Werner Krauss said...

dear hobbits, I really do admire your stubbornness: while ordinary people worry about BP and the oil-spill in the Gulf of Mexico, you are afraid of naked green Stalinists who presumably want to take over the world - wow! Your sense of reality is very impressive! You are funny guys, but please stay in your hobbitland and don't drink when drive!

Anonymous said...

@Werner Krauss

I don't think greens or catastrophists are stalinists or fascists or something else, but in their naive innocent behaviour they might be the seed for a new kind of fascism.

Do we really need democracy? Are we pushed to insult people to save the world? Do we have to hide data or keep people away from the scientific process because they are scpetical?

Nearly all these green activists in the 70ties and 80ties were pacifists. Are they still today?

I mean, saving the world is a big think and you can't make an omellette without breaking egss.

We have mor important things to do than to save the american coast, we haave to SAVE THE WORLD STUPID!!! ;-)))

If you are german you ought to know how fascism comes crawling in.

MEPHISTOPHELES. Ein Teil von jener Kraft,
Die stets das Böse will und stets das Gute schafft.

FAUST. Was ist mit diesem Rätselwort gemeint?

MEPHISTOPHELES. Ich bin der Geist, der stets verneint!
Und das mit Recht, denn alles, was entsteht,
Ist wert, daß es zugrunde geht;
Drum besser wär’s, daß nichts entstünde.
So ist denn alles, was ihr Sünde,
Zerstörung, kurz, das Böse nennt
Mein eigentliches Element.

itisi69 said...

“Naturally the common people don't want war; neither in Russia, nor in England, nor in America, nor in Germany. That is understood. But after all, it is the leaders of the country who determine policy, and it is always a simple matter to drag the people along, whether it is a democracy, or a fascist dictatorship, or a parliament, or a communist dictatorship. Voice or no voice, the people can always be brought to the bidding of the leaders. That is easy. All you have to do is to tell them they are being attacked, and denounce the pacifists for lack of patriotism and exposing the country to danger. It works the same in any country.”

(Hermann Göring)

Werner Krauss said...

Folks, please calm down. It's a matter of hygiene, too. I am fine with discussing authoritarian fantasies etc in green thinking, but please make a reality check from time to time. Why not read about the greatest oil spill in American history? It will help you re-focusing your perspective. It is not caused by the greens, nor was the holocaust or the Gulag.

Georg Hoffmann said...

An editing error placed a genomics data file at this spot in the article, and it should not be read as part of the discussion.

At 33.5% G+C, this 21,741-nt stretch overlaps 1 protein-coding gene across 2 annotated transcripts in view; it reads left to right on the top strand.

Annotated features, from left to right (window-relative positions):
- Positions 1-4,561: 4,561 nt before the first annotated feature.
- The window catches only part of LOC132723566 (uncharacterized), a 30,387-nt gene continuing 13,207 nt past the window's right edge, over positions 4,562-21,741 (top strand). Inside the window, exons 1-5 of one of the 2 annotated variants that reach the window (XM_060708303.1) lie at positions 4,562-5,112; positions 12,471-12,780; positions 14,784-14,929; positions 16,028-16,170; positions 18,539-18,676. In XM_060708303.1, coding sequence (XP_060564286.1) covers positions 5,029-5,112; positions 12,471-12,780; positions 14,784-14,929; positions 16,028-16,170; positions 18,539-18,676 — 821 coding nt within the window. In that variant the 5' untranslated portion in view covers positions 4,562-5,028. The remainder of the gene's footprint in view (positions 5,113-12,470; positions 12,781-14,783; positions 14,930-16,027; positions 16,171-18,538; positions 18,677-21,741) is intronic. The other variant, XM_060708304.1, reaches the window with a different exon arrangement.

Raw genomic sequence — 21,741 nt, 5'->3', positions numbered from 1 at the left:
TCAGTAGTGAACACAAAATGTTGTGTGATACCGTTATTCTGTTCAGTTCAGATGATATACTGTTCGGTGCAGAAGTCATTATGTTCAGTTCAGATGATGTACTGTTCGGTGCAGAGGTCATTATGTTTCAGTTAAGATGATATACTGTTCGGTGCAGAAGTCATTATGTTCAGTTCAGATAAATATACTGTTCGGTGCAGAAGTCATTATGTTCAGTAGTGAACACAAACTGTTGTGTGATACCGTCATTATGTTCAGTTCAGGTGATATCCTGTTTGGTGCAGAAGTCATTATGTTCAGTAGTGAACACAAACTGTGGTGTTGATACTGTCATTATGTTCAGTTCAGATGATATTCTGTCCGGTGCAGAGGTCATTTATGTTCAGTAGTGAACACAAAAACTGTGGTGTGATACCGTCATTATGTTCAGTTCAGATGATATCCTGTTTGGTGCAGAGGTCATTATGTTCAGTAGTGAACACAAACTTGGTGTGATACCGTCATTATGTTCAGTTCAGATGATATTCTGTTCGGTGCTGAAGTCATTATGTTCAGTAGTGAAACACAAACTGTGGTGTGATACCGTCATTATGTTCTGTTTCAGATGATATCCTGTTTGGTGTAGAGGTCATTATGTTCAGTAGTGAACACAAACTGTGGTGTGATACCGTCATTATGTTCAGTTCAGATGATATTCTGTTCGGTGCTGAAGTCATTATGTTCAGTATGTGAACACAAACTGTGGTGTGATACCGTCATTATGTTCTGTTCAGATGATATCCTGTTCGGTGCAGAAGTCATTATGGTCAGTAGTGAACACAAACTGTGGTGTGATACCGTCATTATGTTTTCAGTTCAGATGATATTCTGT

No Werner, everything is the fault of eco-fachist thinking. How could you ever blame BP?

"the hardcore climatologists resemble Stalinists (sometimes you have to lie to the people in order to make them do the right thing), while the constructivists resemble social democrats (political negotiation instead of war)."

You could use the occasion to declare that you had a drink too much when writing this.

ghost said...


right, the oil catastrophe looks really bad.

I did not accuse you that, but there is strong tendency on the onion to put all Green or environmental groups and some climate scientists into anti-democratic, totalitarian, or religious corner. Well, it is your political opinion, but then you should remove the "Honest broker" label because it feels quite weired now.

ghost said...

PS: of that is my opinion of some articles here, it is possible, I misunderstood. But, I did not find any article showing the connection of creationist and climate "skeptics". I did not find any article about cliques of climate skeptics, I did not find any article about the connection of fossil fuel lobby and climate skeptics. I did not find any articles about the weak and good sides of "layman science" in blogs for example. I found really few things about things which are good in climate science, I found only few comments, where you criticize the poster skeptics like McIntyre or Watts or the propaganda of Fox News, or the wrong article in the "Welt". Is this not necessary? I mean you are the honest brokers, aren't you? Shouldn't you say what is good and what is bad from all sides? Is this boring?

Werner Krauss said...

Still chewing that Stalinist-bone, Georg Hoffmann? Good point, this one goes to you.
Anyway, thanks for posting my quote again; it's not very elegant, but it is still a good thought, I guess, beside the 'Stalinist'. There are indeed concerned climatologists and environmentalists who base their arguments exclusively on scientific 'truths'; I still argue that this can fire back. Instead, a more constructivist approach is more pragmatic. It is open to negotiations, and that is what climate politics should be about. It is pragmatic. And it avoids sometimes pure confrontation with skeptics (who also play the science-truth game). If you argue that we need alternative energies because of the oil spill in the Gulf of Mexico, even skeptics might agree - whatever they think about climate change. And it is no longer necessary to make small lies to keep the 'truth' about climate in line with your politics - something that both sides, skeptic and admonisher, tend to do.

ghost said...


hm, maybe you are right. A climate skeptical and rather renewable energy anti journalist, Ulli Kulke from the "Welt", wrote a column with the title "Better the Sun of tomorrow than the oil of yesterday". Stating, we have to think about an energy change.

Well, some month ago you onionists complained about a statement of a former IPCC chair: the mankind and politics need catastrophes to make good environmental laws. It is looking like the good man could be right....

In contrast, the NZZ wrote, it is not bad. There is also oil naturally leaking into the gulf, blah, blah. The Mexican platform was worse (belonged to the same company, btw) The NZZ said even the ExxonValdez catastrophe did not cause long term damages. Well, of course, it is not true.

We will see.